Action, Medical Uses, and Dosage.—The flowers and seeds of V. odorata act as laxatives in doses of 3 or 4 drachms, rubbed up with sugar and water; the root in ½ or 1-drachm doses is emeto-cathartic, but it is uncertain in its action. The odorous emanations from the flowers have caused faintness and giddiness, and in one case were supposed to have brought on apoplexy. The seeds have been recommended in uric acid gravel. Blue violet is mucilaginous, emollient, and slightly laxative; also antisyphilitic and useful, when combined with Corydalis formosa, in syphilis. Has been used in pectoral, nephritic and cutaneous affections, especially crusta lactea. The plant should be used when fresh, as drying destroys its active properties. Prof. Scudder says of it that "it stimulates waste and secretion, relieves nervous irritability, and improves nutrition"—(Spec. Med.). The V. tricolor, or pansy, may be used as a substitute. The roots of these plants are bitterish and slightly acrid, and in doses of from 8 to 10 grains are tonic; from 25 to 30 grains, purgative; and from 40 to 60 grains, emetic.
Related Species.—Viola tricolor, Linné (Herba jacae); Heartsease, Johnny jump-up, Pansy. The wild-growing species of pansy is official in the German Pharmacopoeia, and its variety arvensis in the French Codex. Its corolla has the 3 colors-blue, yellow, and purple. According to Boullay (1828), no emetic violine (see above) is present, but a yellow coloring principle, and an abundance of mucilage was found. The yellow principle has since been shown by Mandelin (Pharm. Zeitschrift für Russland, 1883, p. 329) to be a glucosid violaquercitrin (C42H42O24). From hot solution it forms fine yellow acicular crystals, soluble in alkalies and reprecipitated by acids; when boiled with diluted acids it is split into quercetin, glucose, and a fluorescent body. Previously (1881), Mandelin obtained free salicylic acid from the dried herb, varying from 0.06 to 0.14 percent. It occurs in several other species of Viola. Griffith and Conrad (1884) found 0.13 per cent in the leaves, 0.08 per cent in the stems, and 0.05 per cent in the root; the flowers contained but a trace. The fresh leaf-buds, when rubbed between the fingers, exhibit a distinct odor of methyl salicylate (see monograph on Viola tricolor, by Henry Kraemer, Dissert., Marburg, 1897). The immoderate use of Viola tricolor is said to derange the gastro-intestinal functions, and to induce diuresis, sweating, and a pustular skin eruption. It imparts to the urine a feline odor. Its chief use is as a remedy for the moist eczematous eruptions which are prone to occur on the scalp and face of children. From 5 to 10 drops of a strong tincture may be added to 4 fluid ounces of water, the dose of the mixture being a teaspoonful every 4 hours. In Europe it is used as a blood purifier, and in catarrhal affections of the bronchiae and intestines.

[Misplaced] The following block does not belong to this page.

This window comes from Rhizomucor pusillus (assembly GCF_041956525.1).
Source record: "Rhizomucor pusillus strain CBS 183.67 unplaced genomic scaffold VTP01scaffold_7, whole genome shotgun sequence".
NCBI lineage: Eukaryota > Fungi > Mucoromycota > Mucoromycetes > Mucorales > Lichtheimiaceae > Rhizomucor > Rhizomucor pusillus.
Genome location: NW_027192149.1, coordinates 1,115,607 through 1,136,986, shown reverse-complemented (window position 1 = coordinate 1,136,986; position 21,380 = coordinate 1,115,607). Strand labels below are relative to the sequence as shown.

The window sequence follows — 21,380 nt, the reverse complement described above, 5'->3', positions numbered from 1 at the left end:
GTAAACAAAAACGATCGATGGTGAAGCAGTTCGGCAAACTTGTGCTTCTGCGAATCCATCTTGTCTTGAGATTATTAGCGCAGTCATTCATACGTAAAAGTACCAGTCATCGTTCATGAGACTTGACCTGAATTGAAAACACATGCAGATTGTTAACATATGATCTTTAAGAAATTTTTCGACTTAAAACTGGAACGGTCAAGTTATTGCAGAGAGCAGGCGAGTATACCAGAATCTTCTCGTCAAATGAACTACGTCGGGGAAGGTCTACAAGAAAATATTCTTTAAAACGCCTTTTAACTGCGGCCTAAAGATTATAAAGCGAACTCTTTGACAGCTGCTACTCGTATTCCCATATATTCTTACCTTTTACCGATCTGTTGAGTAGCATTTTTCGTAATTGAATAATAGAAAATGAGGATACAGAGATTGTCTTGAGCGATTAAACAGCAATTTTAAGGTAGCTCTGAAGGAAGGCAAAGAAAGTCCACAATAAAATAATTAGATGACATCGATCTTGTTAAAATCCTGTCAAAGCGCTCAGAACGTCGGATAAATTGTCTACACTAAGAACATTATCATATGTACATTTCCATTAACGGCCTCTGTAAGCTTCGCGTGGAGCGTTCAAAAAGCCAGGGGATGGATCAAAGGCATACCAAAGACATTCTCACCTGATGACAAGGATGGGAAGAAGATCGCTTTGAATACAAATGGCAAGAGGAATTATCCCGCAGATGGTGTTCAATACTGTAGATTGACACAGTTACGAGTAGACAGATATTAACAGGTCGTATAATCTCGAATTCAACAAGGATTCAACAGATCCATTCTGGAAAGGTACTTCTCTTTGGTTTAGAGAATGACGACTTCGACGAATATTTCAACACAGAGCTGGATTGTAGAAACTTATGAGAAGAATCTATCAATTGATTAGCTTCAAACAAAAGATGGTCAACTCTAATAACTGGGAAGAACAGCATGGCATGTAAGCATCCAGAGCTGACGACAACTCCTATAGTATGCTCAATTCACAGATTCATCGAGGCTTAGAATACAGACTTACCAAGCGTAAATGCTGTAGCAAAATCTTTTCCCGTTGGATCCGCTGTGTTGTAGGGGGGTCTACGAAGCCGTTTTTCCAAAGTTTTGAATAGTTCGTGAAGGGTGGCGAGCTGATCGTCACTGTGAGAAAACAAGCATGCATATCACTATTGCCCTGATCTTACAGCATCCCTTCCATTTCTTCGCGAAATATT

Viola sagittata, Aiton, var. ovata, or Rattlesnake violet, has been highly recommended in the bites of rattlesnakes, the infusion to be freely administered; and the infusion used internally, with a fomentation of the leaves locally applied, has proved efficient in obstinate chronic ophthalmia; a similar course is reputed very valuable in scrofulous diseases. Probably all the species possess analogous properties; they are undoubtedly more active agents than are generally supposed and deserve further investigation.
Viola cucullata, Aiton, is our Common blue violet, abundant everywhere, and a very variable species.
Anchietaea salutaris, St. Hilaire (Noisettia pyrifolia, Martius).—A Brazilian shrub, the root of which is emeto-cathartic. Sugar, starch, gum, tannin, resin, and a pale-yellow, crystalline basic anchietine (0.40 per cent) were found in the root by Peckolt in 1859 (Archiv der Pharm., Vol. CXLVII, p. 271). The base has a nauseous, persistently pungent taste, is freely soluble in alcohol, sparingly in boiling water; insoluble in ether; forms a characteristic hydrochloride, and produces violet, subsequently turning to black, with sulphuric acid. From the fact that this root will salivate, it has been used in powder and alcoholic tinctures for the relief of cutaneous disorders and syphilis.
Ionidium Marcucci, Bancroft (Ionidium parviflorum, Ventenat), South America, near Mount Chimborazo.—The cuichunchulli of the Indians, much used in South America in cutaneous disorders, and said to be peculiarly efficient in elephantiasis. Small doses of the root are diaphoretic, sialagogue, and diuretic, while large doses prove emetic and purgative.
Ionidium Ipecacuanha, Ventenat.—A Brazilian root, used as a substitute for ipecacuanha (see Ipecacuanha). It contains an emetic alkaloid not identical with emetine or violine (see J. B. Barnes, Pharm. Jour. Trans., Vol. XV, 1884-85, p. 515).
King's American Dispensatory, 1898, was written by Harvey Wickes Felter, M.D., and John Uri Lloyd, Phr. M., Ph. D.